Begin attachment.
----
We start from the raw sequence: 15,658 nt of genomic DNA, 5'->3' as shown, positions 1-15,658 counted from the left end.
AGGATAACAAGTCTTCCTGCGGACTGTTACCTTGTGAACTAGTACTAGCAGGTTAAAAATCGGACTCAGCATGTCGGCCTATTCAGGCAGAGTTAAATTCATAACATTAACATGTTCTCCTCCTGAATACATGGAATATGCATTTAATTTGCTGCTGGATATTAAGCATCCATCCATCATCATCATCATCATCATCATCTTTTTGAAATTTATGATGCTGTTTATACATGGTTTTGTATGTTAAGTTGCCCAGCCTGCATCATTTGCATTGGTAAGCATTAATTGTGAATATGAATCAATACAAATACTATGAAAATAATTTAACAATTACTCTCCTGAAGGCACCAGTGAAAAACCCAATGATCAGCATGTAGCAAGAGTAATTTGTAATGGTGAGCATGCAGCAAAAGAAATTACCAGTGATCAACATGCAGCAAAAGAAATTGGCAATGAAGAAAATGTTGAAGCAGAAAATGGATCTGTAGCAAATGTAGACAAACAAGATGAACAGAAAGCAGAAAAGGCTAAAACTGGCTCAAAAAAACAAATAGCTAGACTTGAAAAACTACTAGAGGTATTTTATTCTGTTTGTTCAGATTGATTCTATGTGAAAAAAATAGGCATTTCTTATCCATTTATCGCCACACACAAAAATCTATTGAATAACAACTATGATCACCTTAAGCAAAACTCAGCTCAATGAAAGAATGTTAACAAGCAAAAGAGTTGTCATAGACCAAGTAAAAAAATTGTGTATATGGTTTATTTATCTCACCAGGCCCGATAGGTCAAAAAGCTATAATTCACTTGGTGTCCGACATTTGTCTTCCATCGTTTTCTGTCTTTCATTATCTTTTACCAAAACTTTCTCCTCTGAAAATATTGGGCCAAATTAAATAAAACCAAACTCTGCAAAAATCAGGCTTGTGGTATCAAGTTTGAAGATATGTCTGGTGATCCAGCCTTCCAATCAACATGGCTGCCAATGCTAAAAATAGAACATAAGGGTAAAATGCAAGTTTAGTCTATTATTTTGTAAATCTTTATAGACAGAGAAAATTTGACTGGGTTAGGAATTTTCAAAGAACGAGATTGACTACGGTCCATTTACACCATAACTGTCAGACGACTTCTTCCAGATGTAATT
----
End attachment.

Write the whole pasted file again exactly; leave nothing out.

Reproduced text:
We start from the raw sequence: 15,658 nt of genomic DNA, 5'->3' as shown, positions 1-15,658 counted from the left end.
AGGATAACAAGTCTTCCTGCGGACTGTTACCTTGTGAACTAGTACTAGCAGGTTAAAAATCGGACTCAGCATGTCGGCCTATTCAGGCAGAGTTAAATTCATAACATTAACATGTTCTCCTCCTGAATACATGGAATATGCATTTAATTTGCTGCTGGATATTAAGCATCCATCCATCATCATCATCATCATCATCATCTTTTTGAAATTTATGATGCTGTTTATACATGGTTTTGTATGTTAAGTTGCCCAGCCTGCATCATTTGCATTGGTAAGCATTAATTGTGAATATGAATCAATACAAATACTATGAAAATAATTTAACAATTACTCTCCTGAAGGCACCAGTGAAAAACCCAATGATCAGCATGTAGCAAGAGTAATTTGTAATGGTGAGCATGCAGCAAAAGAAATTACCAGTGATCAACATGCAGCAAAAGAAATTGGCAATGAAGAAAATGTTGAAGCAGAAAATGGATCTGTAGCAAATGTAGACAAACAAGATGAACAGAAAGCAGAAAAGGCTAAAACTGGCTCAAAAAAACAAATAGCTAGACTTGAAAAACTACTAGAGGTATTTTATTCTGTTTGTTCAGATTGATTCTATGTGAAAAAAATAGGCATTTCTTATCCATTTATCGCCACACACAAAAATCTATTGAATAACAACTATGATCACCTTAAGCAAAACTCAGCTCAATGAAAGAATGTTAACAAGCAAAAGAGTTGTCATAGACCAAGTAAAAAAATTGTGTATATGGTTTATTTATCTCACCAGGCCCGATAGGTCAAAAAGCTATAATTCACTTGGTGTCCGACATTTGTCTTCCATCGTTTTCTGTCTTTCATTATCTTTTACCAAAACTTTCTCCTCTGAAAATATTGGGCCAAATTAAATAAAACCAAACTCTGCAAAAATCAGGCTTGTGGTATCAAGTTTGAAGATATGTCTGGTGATCCAGCCTTCCAATCAACATGGCTGCCAATGCTAAAAATAGAACATAAGGGTAAAATGCAAGTTTAGTCTATTATTTTGTAAATCTTTATAGACAGAGAAAATTTGACTGGGTTAGGAATTTTCAAAGAACGAGATTGACTACGGTCCATTTACACCATAACTGTCAGACGACTTCTTCCAGATGTAATT